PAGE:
The standard reaction is that it is disgusting. But why? Why is human urine disgusting? Clearly, we have strong cultural feelings against urine. I suppose many cultures do, although I’ve not researched it. But what do cultural stances have to do with the crucifix, which represents Christ’s sacrifice of himself for our sins? Not being repelled by urine is not a sin; urologists go to heaven too. And remember that Christ’s sacrifice is unlimited in its effect. Only those who turn from his offer are not supposed to be saved, and I gather that there is even debate about the permanence of their exclusion.

Think of this another way: Christ is willing to get into our beings no matter how repugnant our sins are. A carafe of urine – which is, after all, a natural product of our bodies – is not in the same category of vileness as sin. So why shouldn’t Christ be in the urine? Could there be some natural substance that could repel Christ? I can’t see how Christian doctrine could accept that.

So, the meaning I take from Serrano’s picture is that Christ is willing to go places where we aren’t. That his love transcends mundane concepts of ugliness. That the perfection of his sacrifice is far greater than any sacrifices we are willing to make, because it is extended everywhere and to everyone. This strikes me as a profound statement of Christian belief.

This sort of reaction is not just mine. For example, Leo Steinberg, in The Sexuality of Christ in Renaissance Art and In Modern Oblivion, puts Serrano is a tradition of artists coping with the humanity of the incarnation. In a review in oldSpeak, Joshua Anderson talks to Steinberg’s interpretation of the display of Christ’s genitalia, mostly in his baby pictures.
The emphasis on Christ’s sex, he writes, is meant to underscore his biblical humanity. Indeed, the paradoxical nature of Christ’s incarnation, his simultaneous divinity and humanity, has always existed in tension throughout Christian history… Displaying the masculinity of Christ was not the only way the artists instructed their audiences—Steinberg also shows paintings where the Christ Child stares out from the painting while nursing on the Madonna’s fully displayed breast, and others which focus on the circumcision of the infant Messiah. “Look,” the Renaissance artists seem to be saying to us, "consider the mystery and wonder of the Incarnation. See how the God-child’s body is like a man’s in every way. See how he suckles at his mother’s breast. See how he bawls when his blood is shed.”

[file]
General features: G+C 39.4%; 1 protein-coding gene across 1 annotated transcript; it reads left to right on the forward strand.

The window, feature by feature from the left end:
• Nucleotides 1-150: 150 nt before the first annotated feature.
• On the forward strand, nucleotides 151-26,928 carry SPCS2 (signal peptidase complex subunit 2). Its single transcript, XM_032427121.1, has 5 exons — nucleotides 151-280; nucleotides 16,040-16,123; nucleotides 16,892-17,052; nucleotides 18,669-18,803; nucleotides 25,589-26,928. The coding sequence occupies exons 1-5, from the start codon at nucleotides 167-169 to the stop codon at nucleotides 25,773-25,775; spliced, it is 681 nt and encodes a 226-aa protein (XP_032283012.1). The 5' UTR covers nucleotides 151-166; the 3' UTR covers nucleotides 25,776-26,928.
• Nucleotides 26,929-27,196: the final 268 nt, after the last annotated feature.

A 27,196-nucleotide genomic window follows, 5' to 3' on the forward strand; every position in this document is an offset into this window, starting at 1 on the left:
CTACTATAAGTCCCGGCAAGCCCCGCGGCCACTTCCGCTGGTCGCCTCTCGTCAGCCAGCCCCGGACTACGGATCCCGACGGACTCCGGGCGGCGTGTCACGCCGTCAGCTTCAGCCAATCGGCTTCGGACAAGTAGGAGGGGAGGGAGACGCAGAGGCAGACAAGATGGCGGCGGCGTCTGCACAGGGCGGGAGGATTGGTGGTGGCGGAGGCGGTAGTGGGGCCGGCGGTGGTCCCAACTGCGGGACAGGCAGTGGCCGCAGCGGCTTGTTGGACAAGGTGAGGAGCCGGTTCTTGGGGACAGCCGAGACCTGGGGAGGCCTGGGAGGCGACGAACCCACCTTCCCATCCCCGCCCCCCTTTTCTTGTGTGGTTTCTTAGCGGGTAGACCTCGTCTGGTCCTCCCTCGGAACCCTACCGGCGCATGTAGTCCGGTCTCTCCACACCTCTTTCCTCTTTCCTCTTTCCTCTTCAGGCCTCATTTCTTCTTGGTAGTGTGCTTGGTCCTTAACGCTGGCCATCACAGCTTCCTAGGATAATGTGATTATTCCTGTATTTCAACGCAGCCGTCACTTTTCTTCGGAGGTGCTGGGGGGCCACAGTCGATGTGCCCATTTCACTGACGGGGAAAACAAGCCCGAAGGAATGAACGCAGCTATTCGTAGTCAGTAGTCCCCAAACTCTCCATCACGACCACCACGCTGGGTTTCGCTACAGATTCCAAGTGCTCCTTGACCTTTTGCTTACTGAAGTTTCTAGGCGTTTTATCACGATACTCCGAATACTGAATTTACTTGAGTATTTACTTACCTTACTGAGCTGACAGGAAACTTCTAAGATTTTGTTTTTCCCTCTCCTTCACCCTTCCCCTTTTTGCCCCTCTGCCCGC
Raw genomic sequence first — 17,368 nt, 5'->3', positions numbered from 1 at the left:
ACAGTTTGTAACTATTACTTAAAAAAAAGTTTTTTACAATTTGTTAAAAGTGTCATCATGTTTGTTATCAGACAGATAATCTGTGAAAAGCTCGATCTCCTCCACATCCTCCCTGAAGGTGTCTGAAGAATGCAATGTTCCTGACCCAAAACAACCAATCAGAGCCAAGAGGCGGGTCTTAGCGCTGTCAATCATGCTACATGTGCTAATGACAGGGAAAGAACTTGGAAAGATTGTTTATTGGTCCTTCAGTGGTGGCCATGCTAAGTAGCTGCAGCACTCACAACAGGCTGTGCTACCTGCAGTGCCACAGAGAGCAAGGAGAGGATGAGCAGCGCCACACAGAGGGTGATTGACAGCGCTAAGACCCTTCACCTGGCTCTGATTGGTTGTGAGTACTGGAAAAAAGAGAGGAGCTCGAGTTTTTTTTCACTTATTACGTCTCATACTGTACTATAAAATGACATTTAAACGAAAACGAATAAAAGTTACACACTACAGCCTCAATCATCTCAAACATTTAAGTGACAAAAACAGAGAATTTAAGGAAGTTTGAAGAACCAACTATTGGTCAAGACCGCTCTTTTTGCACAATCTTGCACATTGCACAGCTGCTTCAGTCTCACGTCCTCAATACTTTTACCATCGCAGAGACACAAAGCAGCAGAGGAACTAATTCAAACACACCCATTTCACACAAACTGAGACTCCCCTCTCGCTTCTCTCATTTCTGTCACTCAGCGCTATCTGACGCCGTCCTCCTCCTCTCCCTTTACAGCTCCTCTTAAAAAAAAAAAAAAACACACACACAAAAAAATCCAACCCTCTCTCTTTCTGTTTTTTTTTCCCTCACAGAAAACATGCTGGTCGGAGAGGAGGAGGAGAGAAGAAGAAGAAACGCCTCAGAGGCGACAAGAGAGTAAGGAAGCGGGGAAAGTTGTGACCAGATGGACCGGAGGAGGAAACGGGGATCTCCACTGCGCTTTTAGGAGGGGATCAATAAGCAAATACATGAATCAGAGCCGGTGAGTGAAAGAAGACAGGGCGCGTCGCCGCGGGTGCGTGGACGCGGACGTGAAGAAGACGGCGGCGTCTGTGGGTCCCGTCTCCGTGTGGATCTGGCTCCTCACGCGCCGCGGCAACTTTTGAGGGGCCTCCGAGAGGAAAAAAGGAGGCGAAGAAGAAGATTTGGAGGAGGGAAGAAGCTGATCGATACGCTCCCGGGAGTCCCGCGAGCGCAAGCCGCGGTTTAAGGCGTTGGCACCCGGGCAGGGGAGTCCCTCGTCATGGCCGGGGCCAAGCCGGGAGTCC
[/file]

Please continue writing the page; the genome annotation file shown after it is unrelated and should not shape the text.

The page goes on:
In talking of Serrano’s message, Anderson says:
Serrano must have known that he was speaking a particular cultural language by mixing urine and Christ, one that was certainly intended to offend. So, although the righteous indignation of evangelicals is certainly justified, if one can look past the obvious mockery of Christ, there is, ironically, a subtle (and almost certainly unwitting) affirmation of the profoundly good news of the Incarnation… In contrast, Serrano’s mixture of Christ and urine is offensive, but not unbiblical, unless one holds to the Gnostic belief that Jesus was not completely human; indeed bodily functions are necessitated by concept of “the Word made flesh.”

In reality, the offensiveness of Piss Christ is due at least somewhat to the patently unbiblical nature of much current Christian art. That is, the submersion of Christ in a jar of urine is offensive to evangelicals at least partly because the humiliation and scandal of the Incarnation is, in practical terms, typically ignored in contemporary evangelical art.… Serrano provides an accurate understanding of the reality of the incarnate God; in his overt attempt at mockery, he establishes an important contrast to the candy-coated Christ found in most Christian bookstores.
Elissa, in animated marginalia, makes a similar point: